Today, however, ISKCON is thriving in Russia and is more popular than ever. According to Moscow’s ISKCON Communications director Yadunandana Dasa, the country is now home to an amazing 100,000 Hare Krishna followers, while there are more than 100 outreach centers and 400 congregational groups. Devotees have all rights to practice their religion, and in most regions of the country there are positive relations between ISKCON and local government.
Nowhere is this evident more than in last year’s news that the Mayor of Moscow had signed over five acres of land for devotees to build a brand new mega temple in a Moscow suburb. A presentation by Bhakti Vijnana Swami at the festival outlined the progress of the project, which is currently the main focus of Moscow devotees’ efforts.
Another major highlight of the 40th Anniversary festival was the Veteran’s Reunion, attended by around fifty heroes of ISKCON Russia’s difficult early days.
“We served them prasadam, and they had the opportunity to enjoy each other’s company and remember old times,” says Bhaktin Olessia, who organized the Reunion. “It was a special event where they could be in their own circle, with friends whom they had not seen for many many years. It was also the largest gathering of veterans in over thirty years.”
The 40th Anniversary festival also featured a seminar by renowned book distributor Navina Nirada Dasa on the six types of loving exchanges between devotees, an abhisekha bathing ceremony of the Moscow Deities, a ladies’ seminar with senior devotees Mandakini Dasi and Aditi Dasi, hours of blissful kirtan, and of course delicious prasadam.
“There was also a very inspiring initiation ceremony by Niranjana Swami, in which many devotees took spiritual vows and received new names, and we welcomed a new Russian sannyasi—Bhaktivedanta Sadhu Swami,” Olessia says. “And finally, we concluded the festival with a huge Ratha Yatra celebration at the All-Russia Exhibition Centre in Moscow. All in all, it was a very packed and fulfilling week.”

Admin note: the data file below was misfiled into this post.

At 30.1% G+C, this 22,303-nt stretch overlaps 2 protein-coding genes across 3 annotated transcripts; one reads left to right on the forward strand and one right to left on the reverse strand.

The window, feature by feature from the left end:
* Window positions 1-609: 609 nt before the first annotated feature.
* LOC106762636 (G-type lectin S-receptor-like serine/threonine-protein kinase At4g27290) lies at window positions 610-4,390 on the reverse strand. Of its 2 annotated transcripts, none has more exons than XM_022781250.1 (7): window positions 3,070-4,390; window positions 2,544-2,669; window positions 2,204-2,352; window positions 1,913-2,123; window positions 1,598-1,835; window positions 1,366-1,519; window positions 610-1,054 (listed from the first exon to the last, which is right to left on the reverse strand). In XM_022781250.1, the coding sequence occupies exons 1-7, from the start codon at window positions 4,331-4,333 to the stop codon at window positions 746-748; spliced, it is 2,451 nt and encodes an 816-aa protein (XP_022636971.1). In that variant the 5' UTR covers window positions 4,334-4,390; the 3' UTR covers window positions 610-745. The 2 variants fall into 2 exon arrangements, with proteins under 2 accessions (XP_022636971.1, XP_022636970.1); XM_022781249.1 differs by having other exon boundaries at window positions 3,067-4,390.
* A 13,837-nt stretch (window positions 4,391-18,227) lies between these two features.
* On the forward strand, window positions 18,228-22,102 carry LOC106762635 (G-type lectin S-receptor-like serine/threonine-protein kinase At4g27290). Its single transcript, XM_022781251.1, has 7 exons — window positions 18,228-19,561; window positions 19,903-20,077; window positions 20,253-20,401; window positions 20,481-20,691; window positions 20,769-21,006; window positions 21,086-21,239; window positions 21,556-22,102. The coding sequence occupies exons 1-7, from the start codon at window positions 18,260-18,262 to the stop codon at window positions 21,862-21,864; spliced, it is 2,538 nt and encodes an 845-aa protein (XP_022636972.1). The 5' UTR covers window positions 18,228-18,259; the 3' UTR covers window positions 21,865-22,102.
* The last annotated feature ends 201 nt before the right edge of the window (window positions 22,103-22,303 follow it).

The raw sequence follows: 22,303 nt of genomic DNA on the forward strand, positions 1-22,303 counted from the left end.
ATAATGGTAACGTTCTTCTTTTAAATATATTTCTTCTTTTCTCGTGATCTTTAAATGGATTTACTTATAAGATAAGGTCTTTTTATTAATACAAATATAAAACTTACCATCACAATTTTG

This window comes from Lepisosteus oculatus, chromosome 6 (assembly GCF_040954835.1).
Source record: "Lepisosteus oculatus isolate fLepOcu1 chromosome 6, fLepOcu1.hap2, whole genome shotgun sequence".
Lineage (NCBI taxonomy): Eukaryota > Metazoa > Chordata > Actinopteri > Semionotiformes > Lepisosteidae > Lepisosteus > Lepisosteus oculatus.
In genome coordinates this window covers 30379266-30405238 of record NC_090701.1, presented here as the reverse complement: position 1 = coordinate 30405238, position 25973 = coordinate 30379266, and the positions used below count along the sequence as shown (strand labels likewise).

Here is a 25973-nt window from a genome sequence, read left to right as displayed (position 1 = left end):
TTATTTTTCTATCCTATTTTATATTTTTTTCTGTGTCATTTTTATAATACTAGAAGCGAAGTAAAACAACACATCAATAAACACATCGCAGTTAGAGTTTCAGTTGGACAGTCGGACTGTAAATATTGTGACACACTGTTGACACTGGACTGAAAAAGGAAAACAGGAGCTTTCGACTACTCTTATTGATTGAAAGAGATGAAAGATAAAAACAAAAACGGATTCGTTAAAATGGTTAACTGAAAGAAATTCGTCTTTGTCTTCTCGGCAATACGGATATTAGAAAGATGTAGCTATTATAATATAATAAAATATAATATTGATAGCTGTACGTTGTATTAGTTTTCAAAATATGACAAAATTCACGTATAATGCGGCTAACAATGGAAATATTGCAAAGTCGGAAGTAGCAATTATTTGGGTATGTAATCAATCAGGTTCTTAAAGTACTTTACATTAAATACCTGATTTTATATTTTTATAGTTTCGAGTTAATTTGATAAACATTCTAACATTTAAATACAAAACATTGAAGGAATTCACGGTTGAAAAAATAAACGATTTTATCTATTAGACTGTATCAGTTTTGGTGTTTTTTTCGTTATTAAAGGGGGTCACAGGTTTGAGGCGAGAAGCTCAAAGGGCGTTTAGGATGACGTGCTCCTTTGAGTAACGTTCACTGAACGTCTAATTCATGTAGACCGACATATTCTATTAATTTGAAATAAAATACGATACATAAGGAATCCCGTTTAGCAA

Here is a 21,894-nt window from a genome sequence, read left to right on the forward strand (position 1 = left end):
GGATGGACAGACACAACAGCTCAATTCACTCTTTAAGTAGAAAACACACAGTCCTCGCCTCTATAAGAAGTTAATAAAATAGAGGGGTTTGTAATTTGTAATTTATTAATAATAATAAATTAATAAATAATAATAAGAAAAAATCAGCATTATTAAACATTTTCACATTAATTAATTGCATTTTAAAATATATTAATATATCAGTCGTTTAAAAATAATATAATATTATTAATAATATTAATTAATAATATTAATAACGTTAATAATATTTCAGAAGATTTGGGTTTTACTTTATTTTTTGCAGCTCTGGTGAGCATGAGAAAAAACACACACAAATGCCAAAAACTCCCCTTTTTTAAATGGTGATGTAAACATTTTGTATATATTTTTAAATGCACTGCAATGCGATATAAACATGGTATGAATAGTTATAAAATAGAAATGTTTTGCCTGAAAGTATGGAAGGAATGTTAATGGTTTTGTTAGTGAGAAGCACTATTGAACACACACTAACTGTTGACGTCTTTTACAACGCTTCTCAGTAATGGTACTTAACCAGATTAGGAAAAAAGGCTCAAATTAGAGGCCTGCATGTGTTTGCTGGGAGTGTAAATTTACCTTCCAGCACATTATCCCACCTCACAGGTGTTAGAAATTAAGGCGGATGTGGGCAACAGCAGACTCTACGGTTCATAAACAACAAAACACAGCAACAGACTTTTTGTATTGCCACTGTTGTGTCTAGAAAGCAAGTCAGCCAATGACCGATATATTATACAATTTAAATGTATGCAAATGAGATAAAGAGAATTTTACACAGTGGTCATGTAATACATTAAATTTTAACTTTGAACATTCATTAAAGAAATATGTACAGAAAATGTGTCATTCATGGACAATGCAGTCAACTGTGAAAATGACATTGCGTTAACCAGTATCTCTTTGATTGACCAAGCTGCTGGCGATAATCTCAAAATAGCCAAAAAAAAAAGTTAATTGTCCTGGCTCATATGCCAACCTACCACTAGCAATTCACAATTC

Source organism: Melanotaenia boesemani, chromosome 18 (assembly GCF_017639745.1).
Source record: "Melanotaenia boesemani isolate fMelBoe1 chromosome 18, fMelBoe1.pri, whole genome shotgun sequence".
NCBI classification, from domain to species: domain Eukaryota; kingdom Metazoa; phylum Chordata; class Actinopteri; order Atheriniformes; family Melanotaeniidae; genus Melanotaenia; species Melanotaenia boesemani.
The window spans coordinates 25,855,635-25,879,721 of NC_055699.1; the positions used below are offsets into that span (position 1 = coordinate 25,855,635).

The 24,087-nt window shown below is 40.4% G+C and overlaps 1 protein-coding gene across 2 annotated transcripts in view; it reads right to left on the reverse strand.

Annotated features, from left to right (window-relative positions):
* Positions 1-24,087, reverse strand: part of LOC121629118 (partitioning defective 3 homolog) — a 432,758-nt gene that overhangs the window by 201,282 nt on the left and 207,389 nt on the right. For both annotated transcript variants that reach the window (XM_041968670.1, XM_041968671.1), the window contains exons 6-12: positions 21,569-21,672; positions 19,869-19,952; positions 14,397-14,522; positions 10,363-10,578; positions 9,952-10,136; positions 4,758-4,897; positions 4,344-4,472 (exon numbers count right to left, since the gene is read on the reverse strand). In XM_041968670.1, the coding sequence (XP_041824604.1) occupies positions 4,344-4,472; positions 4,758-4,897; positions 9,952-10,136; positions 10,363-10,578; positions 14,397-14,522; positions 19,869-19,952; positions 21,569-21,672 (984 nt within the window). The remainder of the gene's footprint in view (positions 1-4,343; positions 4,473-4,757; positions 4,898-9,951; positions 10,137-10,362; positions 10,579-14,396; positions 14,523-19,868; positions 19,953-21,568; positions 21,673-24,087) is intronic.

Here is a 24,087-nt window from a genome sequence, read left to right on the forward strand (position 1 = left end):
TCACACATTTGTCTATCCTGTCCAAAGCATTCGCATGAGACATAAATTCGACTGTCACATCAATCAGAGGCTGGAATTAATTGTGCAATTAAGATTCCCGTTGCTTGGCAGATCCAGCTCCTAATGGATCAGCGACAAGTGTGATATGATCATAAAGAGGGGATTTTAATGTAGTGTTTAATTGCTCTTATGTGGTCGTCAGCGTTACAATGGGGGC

The response to the festival was enthusiastic, with devotees suggesting that it should become an annual event from now on.
“This has been one of the most successful festivals in Russia in the last fifteen to twenty years,” says Olessia. “It has helped devotees to become stronger and get closer to Srila Prabhupada and his mission, to feel that we’re under his constant protection. It gave us a chance to compare the different periods in our history, to learn from our mistakes, to communicate with different generations, and to foretell how the future will develop.”
And the future looks exciting, according to Radha Damodara Dasa, president of the Moscow Society for Krishna Consciousness.
“ISKCON Russia is moving towards becoming a mature and thoughtful organization, that analyzes past experiences and carefully plans future growth,” he says. “And it has every chance in the next forty years to realize Srila Prabhupada’s dreams—massive preaching of Harinam Sankirtan, and building a society of Vaishnavas that will actively influence all fields of society, such as culture, economy, education, lifestyle and the general consciousness of the people.”
To listen to Shyamasundara, Mandakini and others tell stories about ISKCON Moscow’s early days, please click here and scroll down until you see the classes entitled ‘40th Anniversary of Prabhupada’s Visit Festival.’